This is what we learned today. We learned that on January 6, Mitt Romney was coming down a hallway. In less than a minute, he would have encountered members of the mob who had breached the Capitol. The heroic Sgt. Eugene Goodman, who was cleverly guiding the rioters away from the Senate chamber, quickly directed the former Republican nominee for president to run in the other direction. Romney ran. Had he not, it is all but certain that he—the signature enemy of all things MAGA, the man who had voted to convict Donald Trump in the first impeachment trial early last year, and a sitting senator from Utah for whom many of those in the mob likely voted for president a little more than eight years ago—would have been tased and then beaten to death by the insurrectionists.

What we knew before we know even more chillingly now, after the second day of the impeachment trial of Donald J. Trump. The January 6 rioters had blood in their eyes and blood hunger in their voices. And by the time they were done, five people would be dead and 100 cops would be injured.

And they would not have been there—not a one of them, not on January 6, and not ever—if Donald Trump had not wished it so.

If he had not said the election was stolen, they would not have been there. If he had not invited his followers to Washington on the day the electoral college count was to be certified, they would not have been there. If he had not told them that the greatest political crime in American history was taking place down the Mall, they would not have been there. If he had not wanted them there as a threat of force against Republicans and especially his vice president, Mike Pence, they would not have been there. It’s the nightmare version of “Dayenu.”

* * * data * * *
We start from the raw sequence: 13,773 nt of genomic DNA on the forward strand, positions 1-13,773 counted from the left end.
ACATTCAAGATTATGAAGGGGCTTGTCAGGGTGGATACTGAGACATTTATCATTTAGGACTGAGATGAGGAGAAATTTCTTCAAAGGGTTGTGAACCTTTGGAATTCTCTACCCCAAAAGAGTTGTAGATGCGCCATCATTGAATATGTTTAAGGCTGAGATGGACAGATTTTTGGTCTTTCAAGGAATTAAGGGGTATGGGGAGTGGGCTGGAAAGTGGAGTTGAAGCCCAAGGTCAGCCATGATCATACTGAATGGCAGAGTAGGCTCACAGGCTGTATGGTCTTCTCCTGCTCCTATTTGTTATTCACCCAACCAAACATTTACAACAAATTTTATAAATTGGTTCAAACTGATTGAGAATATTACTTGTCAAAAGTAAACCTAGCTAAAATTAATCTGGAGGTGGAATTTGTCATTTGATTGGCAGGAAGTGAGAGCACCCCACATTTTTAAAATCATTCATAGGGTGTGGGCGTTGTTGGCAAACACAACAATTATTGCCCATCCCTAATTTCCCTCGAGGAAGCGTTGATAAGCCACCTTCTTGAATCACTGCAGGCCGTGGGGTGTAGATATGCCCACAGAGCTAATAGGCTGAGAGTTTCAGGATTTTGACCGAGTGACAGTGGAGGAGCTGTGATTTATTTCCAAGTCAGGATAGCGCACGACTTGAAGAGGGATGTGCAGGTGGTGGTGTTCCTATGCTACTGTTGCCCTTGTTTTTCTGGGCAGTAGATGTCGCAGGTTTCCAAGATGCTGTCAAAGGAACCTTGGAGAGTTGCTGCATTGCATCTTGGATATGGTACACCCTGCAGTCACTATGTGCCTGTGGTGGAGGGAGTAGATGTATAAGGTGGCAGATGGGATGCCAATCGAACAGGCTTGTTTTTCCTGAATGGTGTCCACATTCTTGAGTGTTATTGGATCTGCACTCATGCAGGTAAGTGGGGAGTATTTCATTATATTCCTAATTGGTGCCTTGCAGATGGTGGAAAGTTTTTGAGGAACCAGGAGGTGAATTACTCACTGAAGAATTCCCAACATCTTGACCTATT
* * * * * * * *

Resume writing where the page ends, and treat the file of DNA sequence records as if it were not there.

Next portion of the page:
Look, the House of Representatives erred in their drafting of the article of impeachment against him by describing Trump as “singularly responsible” for the events of January 6. Trump was not singularly responsible. He did not smash windows, he did not trespass, he did not injure, he did not use a chemical weapon against police officers. For all these actions, the rioters who did so and who have been identified by authorities and charged with crimes will pay, but likely not pay nearly enough, for their monstrous devilry.

But he’s not without responsibility. He bears some responsibility. The amount of responsibility any public official should have for the storming of the Capitol in which people were killed and injured and elected officials were placed in harm’s way simply for going to work and doing the jobs they were voted in to do should be zero.

If the percentage of responsibility were set at 0.0001 percent, Trump would still deserve the impeachment he got while he was president—and, I believe, still deserves conviction despite the fact that he is now an ex-president.

I understand Republicans in the Senate are not going to vote in sufficient numbers to convict Trump—let’s say because their constituents do not want it, he poses a political danger to them, and, who knows, they might actually fear for their lives from the same kinds of people who were in the building on January 6. But how can they have watched the footage of Mitt Romney narrowly avoiding his own murder and not understand that could have been any one of them? And how can they avoid the understanding that the mob was there because Trump summoned a crowd to Washington on that day?

Are they just going to let… it… slide?

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